Is it ever OK to give advice to strangers?

Among my favorite yoga blogs is Jessica Berger Gross’s Enlightened Motherhood, a Yoga Journal blog. Recently I was reminded of her August 11, 2010, post, “Don’t Be a Baby: And Other Things Not to Say to Your Child (Or to Your Yoga Students),” in which she contemplates whether it’s ever appropriate to offer parenting advice to strangers.

At the gym, I watched a guy doing behind-the-neck shoulder presses with a barbell. Dressed in a snug white wife beater, he was obviously “into” working out and proud of his body. But, while he and his workout buddy were decently fit, his lumbar spine formed a stunningly concave C-shape. With each rep, I could practically feel his lumbar vertebrae crunching.

He was just a college kid, around 20, and if I knew him, I might have tactfully commented on his posture. First, lifting heavy weights with such lordosis is dangerous. The only thing saving his spine right now: youth. Second, an overarched lumbar spine is simply not attractive on a guy!

Of course, I said nothing. What crazy busybody would advise a total stranger on his posture? (Actually, a stranger once voluntarily gave me pointers on my freestyle stroke between our laps. He was polite and I was grateful. At the time I was obsessed with my lap swimming and flip turn (both peppy but amateurish) and welcomed any free advice.)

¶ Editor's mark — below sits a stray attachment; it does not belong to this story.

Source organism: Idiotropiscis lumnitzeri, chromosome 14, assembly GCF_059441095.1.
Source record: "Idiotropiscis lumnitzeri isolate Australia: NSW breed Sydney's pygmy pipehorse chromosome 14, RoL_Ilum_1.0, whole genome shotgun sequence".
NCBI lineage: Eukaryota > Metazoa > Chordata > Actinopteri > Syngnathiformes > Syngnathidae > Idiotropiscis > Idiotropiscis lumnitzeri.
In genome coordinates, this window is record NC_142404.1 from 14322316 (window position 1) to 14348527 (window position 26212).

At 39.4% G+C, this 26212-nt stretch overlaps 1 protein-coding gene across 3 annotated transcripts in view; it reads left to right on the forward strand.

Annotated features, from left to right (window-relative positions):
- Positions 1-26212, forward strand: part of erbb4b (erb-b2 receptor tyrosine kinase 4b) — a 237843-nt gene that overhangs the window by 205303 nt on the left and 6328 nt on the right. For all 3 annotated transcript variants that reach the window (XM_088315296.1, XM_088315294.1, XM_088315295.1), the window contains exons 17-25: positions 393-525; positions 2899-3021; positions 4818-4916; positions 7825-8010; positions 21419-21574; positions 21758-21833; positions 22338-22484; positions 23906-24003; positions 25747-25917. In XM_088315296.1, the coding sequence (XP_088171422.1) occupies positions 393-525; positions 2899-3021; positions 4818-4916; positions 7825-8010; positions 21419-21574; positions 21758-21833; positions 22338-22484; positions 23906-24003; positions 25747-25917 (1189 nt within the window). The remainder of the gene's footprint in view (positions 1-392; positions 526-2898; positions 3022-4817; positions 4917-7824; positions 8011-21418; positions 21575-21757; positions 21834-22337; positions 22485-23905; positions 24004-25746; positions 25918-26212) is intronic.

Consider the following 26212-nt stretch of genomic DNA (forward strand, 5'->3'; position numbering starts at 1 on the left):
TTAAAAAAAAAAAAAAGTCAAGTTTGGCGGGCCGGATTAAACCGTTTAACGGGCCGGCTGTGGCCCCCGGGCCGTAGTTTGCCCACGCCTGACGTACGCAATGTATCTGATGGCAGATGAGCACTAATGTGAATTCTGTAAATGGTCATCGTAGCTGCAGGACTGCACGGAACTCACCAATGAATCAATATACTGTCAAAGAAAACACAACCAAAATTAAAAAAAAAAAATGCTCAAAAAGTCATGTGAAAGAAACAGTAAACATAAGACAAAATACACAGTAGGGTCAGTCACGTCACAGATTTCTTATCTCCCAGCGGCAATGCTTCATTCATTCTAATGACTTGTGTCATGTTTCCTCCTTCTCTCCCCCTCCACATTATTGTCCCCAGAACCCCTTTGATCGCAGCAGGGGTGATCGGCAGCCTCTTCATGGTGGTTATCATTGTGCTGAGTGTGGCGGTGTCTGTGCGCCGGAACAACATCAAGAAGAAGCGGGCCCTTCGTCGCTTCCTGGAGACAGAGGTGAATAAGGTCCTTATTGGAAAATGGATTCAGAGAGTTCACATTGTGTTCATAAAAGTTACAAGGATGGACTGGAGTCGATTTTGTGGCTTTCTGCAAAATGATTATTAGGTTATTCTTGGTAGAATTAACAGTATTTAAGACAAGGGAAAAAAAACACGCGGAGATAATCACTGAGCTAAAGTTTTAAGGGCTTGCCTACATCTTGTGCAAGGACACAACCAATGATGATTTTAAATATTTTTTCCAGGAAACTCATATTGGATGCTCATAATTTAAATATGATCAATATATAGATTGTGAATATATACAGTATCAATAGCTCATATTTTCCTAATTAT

I tried to recall a question I’d read years ago in the New York Times Magazine Ethicist column by a physician who noticed a mole on a stranger’s skin. The physician refrained from approaching the stranger, but wondered if she should have: if it was her ethical duty to advise. Alas, I couldn’t recall the Ethicist’s answer.

I do occasionally warn strangers about leaving their dogs unattended. Once, walking north on Denman Street in Vancouver, a group of us noticed a Jack Russell terrier tied on a bike rack outside the public library. Later, retracing our footsteps south, we noticed a distraught couple near the library. The young woman was crying and holding a leash. Someone had stolen her dog. How easily that nightmare could’ve been prevented!

It’s one thing to warn dog owners about dognapping, or to remind your dad to stand up straight. But advising strangers about their kids or their bodies is perhaps another matter.

Images: Joy on Bike; Jack Russell Terrier Club of Canada


  1. I stop myself. there was a time when I would have, but not anymore. I began to question my reasoning for doing so, so stopped.


  2. I think the same question could be asked regarding freinds and family. Most of the time (please note, I say “most”) it’s best to leave ones opinions to oneself.

    For myself, I’m too much of an introvert to be giving unsolisited advice to strangers.


  3. Thank you for posting this. I ask myself this often. What I tend to do is use it as a learning opportunity for myself. I say, “if that person were my student, what would I offer as an alternative?” I learn something, and perhaps the universe will provide that information to the stranger in another forum.


  4. So glad I’m not the only one who wants to help people with their posture! I teach yoga at a gym and have to walk by all the guys with horrible posture and I just cringe. Doesn’t that HURT?! No pain, no gain is going to lead you to a broken hip at 50. But, I never say anything. I just walk through it in my mind, hit the anatomy books, and come up with a brilliant answer…just in case one of them grabs me as I leave class and asks. 😉


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